A Glimpse Into Radiology in the Developing World in Africa
RSNA members Stanley Ogoinja, MBBS, and Mayomi Onuwaje, M.D., both from Nigeria, said they are among less than 60 radiologists that serve their entire county of 190 million people.
When I attend evening sessions at any of the medical conferences I go to throughout the year, I always look forward to meeting doctors who can talk about what they do on a daily basis to get a reality check on the true current state of healthcare. As an editor of a new technology magazine, you get a skewed sense when you only see work-in-progress and brand new FDA-cleared products. At the 2017 Radiological Society of North America (RSNA) meeting in late November, I attended a Toshiba evening event and met two radiologists from Nigeria. We had a great conversation about the state of healthcare in their country. It also gave me a reality check as to the state of medicine in developing countries, compared to the U.S. and Europe.
RSNA members Stanley Ogoinja, MBBS, from Yenagoa, and Mayomi Onuwaje, M.D., from Warri, said their African country of 190 million people has a major shortage of doctors. They are among a group of less than 60 radiologists that serve the entire country’s population.
Access to advanced imaging systems like CT is limited to about one machine in most large cities, mostly 16-slice or lower systems. MRI access is even lower. However, Dr. Ogoinja showed me spinal MRI trauma images on his iPhone that are from his 1.5T MRI system that matched the excellent quality of anything I have seen from U.S. hospitals.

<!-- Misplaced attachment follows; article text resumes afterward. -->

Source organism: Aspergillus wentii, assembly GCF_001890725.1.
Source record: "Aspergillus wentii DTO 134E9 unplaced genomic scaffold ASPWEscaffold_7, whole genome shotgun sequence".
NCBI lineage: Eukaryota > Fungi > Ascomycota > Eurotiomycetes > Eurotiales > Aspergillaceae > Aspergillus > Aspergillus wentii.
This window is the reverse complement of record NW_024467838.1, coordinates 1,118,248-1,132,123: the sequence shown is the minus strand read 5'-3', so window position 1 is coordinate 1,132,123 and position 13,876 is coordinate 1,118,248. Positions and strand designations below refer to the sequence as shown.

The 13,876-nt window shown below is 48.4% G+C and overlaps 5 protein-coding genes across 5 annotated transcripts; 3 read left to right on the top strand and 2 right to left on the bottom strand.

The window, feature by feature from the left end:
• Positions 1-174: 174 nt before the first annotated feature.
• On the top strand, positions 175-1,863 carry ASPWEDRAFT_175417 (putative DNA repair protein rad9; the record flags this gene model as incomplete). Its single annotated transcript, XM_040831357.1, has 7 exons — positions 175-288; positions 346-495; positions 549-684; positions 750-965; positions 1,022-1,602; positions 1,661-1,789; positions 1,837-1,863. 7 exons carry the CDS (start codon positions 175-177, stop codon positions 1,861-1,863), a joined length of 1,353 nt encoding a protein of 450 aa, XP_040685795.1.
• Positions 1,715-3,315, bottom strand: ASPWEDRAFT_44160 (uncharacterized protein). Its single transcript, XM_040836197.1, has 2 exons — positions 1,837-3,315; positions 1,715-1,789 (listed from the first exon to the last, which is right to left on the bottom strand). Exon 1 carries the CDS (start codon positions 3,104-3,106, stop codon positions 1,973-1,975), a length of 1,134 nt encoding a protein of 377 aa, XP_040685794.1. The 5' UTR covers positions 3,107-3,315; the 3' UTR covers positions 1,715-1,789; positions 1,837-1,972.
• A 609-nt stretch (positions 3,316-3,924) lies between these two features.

They said access to care is limited to people who can pay out of pocket, since very few Nigerians have insurance. The annual income of most people is about $50 per month and the cost of an MRI is about $200, so MRI is often used as a last resort or is reserved only for people who have higher incomes. The cost for surgery is sometimes lower than CT or MRI, so exploratory surgery is still used as a less expensive option. Point-of-care ultrasound is widely available and is the primary imaging modality available, they said.
Access to hospitals is also an issue, as people from rural areas may take several days to get to a city hospital. This, combined with the high cost of care that makes many people come to hospitals only as a last resort, leads to poor outcomes with many diseases. They said this is most pronounced in cases of stoke and coronary disease. Ambulance and paramedic services to the hospitals also are nonexistent.
Radiologists make about $2,000 a month and the cost of a good apartment is about $1,000 per year, they said. The cost of living in Nigeria is also pretty low, compared to Europe and the U.S., so they said doctors can live pretty well there.
In Africa, they said Egypt and South Africa are the two main hubs of education and advanced imaging and healthcare. In central Africa, Kenya and Ghana are the two most advanced in terms of access to care and advanced imaging capabilities, they said.
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